What factors contributed to the deadly conditions at the Andersonville Prison in Georgia during the Civil War?
Prisoner of war camps on both sides during the American Civil War were miserable, deadly places to be. While Andersonville is the most infamous of such prisons, we should first note that conditions there were not unique for the time period.
Early in 1862, Abraham Lincoln chose a strategy which would take advantage of the population edge the North (22 million) had over the South (5 million), which was to end the prisoner exchanges that typically occurred during wartime. By 1864, southern POW camps were bursting at the seams, and construction of a new camp at Andersonville became necessary. Once it opened, it was instantly packed. At 33,000 prisoners, and had it been an actual city, it would have been the fifth largest in the Confederacy. So one of the factors for the horrible conditions and death rate was how badly overcrowded it was.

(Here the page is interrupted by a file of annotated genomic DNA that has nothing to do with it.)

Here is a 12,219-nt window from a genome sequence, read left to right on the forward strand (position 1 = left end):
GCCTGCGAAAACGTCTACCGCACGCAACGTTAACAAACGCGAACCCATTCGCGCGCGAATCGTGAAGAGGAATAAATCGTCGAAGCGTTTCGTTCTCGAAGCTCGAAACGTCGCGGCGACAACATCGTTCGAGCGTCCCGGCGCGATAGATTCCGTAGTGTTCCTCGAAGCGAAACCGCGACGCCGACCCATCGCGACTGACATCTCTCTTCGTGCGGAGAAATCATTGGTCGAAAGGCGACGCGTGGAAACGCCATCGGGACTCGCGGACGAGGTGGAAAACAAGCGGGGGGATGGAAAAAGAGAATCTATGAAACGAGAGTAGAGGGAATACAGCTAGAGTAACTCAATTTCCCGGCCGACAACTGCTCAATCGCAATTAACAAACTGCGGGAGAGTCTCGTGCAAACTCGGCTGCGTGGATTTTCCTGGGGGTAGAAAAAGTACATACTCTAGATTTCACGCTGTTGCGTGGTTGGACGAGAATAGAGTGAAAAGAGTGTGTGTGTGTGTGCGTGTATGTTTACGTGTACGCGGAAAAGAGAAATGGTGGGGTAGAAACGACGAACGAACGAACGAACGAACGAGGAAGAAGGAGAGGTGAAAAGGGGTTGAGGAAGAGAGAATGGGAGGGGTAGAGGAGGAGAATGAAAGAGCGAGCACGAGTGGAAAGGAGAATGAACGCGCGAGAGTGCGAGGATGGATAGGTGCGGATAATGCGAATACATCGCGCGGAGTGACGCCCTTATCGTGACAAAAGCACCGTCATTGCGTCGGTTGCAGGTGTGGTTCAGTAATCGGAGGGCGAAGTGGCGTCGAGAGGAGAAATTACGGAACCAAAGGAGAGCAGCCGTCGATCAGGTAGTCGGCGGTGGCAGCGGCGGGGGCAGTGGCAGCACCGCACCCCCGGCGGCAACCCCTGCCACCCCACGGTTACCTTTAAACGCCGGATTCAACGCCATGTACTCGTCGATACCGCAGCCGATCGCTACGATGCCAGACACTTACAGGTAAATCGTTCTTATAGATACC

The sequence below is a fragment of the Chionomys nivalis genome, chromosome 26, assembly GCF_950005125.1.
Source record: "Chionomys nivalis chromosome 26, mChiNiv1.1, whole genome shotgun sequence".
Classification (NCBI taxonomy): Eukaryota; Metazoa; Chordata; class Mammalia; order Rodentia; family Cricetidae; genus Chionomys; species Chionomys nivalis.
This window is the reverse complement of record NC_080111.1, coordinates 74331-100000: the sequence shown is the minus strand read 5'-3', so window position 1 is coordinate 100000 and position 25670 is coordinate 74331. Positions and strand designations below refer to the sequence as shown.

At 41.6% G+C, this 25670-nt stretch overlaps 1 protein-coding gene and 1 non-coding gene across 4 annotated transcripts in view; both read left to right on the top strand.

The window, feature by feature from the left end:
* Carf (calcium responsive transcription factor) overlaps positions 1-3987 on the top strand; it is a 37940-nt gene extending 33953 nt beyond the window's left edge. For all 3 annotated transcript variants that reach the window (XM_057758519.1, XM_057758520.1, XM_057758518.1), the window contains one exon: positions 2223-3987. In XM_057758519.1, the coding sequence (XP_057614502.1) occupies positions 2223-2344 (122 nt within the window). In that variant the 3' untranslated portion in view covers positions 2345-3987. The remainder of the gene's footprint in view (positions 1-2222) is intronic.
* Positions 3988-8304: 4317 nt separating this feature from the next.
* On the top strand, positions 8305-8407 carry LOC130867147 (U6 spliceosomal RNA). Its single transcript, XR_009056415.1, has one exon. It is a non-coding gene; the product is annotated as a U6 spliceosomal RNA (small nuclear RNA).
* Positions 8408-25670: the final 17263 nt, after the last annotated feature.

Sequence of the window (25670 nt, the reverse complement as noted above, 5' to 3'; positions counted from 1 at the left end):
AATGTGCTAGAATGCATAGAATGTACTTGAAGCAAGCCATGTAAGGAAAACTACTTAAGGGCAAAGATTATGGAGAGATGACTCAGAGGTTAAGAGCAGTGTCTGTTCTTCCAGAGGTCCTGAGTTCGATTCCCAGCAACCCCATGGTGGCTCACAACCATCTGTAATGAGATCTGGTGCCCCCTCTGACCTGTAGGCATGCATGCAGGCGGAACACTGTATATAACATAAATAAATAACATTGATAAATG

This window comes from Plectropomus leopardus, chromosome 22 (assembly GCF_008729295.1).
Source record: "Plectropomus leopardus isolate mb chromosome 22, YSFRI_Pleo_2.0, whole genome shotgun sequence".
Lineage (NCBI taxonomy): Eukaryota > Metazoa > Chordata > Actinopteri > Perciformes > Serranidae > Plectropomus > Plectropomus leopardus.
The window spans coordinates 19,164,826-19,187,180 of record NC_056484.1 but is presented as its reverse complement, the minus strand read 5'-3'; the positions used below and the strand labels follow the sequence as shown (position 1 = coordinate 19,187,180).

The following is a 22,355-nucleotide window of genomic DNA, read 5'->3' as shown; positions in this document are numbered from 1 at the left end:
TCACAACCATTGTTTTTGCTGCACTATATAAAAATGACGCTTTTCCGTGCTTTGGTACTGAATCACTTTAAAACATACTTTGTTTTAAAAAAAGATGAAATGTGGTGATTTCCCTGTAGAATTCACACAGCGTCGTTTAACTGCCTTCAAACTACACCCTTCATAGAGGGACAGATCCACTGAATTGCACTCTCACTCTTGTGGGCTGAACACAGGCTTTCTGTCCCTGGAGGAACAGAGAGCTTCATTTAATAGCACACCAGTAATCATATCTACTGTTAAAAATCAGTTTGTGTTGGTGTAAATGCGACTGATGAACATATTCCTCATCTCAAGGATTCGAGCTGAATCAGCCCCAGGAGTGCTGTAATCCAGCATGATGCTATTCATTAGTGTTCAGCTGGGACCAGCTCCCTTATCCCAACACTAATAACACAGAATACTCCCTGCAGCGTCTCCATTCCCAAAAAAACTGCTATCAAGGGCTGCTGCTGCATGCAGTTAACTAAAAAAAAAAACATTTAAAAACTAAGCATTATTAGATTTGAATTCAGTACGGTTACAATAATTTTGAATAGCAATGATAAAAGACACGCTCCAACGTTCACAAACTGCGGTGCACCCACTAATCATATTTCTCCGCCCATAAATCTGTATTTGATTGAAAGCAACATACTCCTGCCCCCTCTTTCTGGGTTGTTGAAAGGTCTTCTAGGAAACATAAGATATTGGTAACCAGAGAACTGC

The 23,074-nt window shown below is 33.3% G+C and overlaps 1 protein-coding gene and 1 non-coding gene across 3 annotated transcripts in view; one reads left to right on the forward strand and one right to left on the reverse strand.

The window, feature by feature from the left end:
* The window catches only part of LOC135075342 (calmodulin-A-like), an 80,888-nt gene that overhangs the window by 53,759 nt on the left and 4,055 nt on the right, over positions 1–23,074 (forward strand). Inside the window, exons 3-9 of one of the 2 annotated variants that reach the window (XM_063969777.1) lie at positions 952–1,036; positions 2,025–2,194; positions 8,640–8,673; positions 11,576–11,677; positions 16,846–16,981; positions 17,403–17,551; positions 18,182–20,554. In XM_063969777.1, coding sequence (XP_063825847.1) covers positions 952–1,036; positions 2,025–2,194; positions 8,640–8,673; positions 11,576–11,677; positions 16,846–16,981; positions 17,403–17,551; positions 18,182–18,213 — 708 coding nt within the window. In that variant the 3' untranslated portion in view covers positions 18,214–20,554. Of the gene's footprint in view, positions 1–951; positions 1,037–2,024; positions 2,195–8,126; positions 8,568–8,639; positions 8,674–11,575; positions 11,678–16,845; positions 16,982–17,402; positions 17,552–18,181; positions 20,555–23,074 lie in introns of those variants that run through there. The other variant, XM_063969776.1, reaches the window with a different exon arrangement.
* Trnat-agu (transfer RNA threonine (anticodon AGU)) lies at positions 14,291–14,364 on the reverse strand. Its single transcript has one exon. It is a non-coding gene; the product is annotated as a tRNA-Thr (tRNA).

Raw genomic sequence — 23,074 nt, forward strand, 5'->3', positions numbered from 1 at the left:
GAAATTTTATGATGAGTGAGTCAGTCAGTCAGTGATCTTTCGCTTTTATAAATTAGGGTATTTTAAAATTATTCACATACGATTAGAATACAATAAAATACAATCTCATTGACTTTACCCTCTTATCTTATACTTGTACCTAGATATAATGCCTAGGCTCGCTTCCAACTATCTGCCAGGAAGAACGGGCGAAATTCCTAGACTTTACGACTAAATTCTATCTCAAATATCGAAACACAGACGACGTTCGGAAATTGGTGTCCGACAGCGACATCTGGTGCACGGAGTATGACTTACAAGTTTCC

Another factor was the hatred and enmity of southerners towards Yankee prisoners. The war had created intense and bitter feelings between the two sides, and unfortunately this was often visited on the soldiers captured in battle. As Sherman's army burned their way across Georgia, Confederates had little pity towards their captives. The same was true in reverse up North.
A third factor was the blockade the North had imposed on the South, which meant food and medical supplies were in critically short supply by 1864. That which the South did have was destined first for the Army, second for the civilian population, and last for the prisoners they held.
Lastly, Henry Wirz was the commandant of the camp, and he as well as his superior, General John H. Winder, had no love for those they had imprisoned.
All of these factors contributed to the deaths of 13,000 Union soldiers at Andersonville.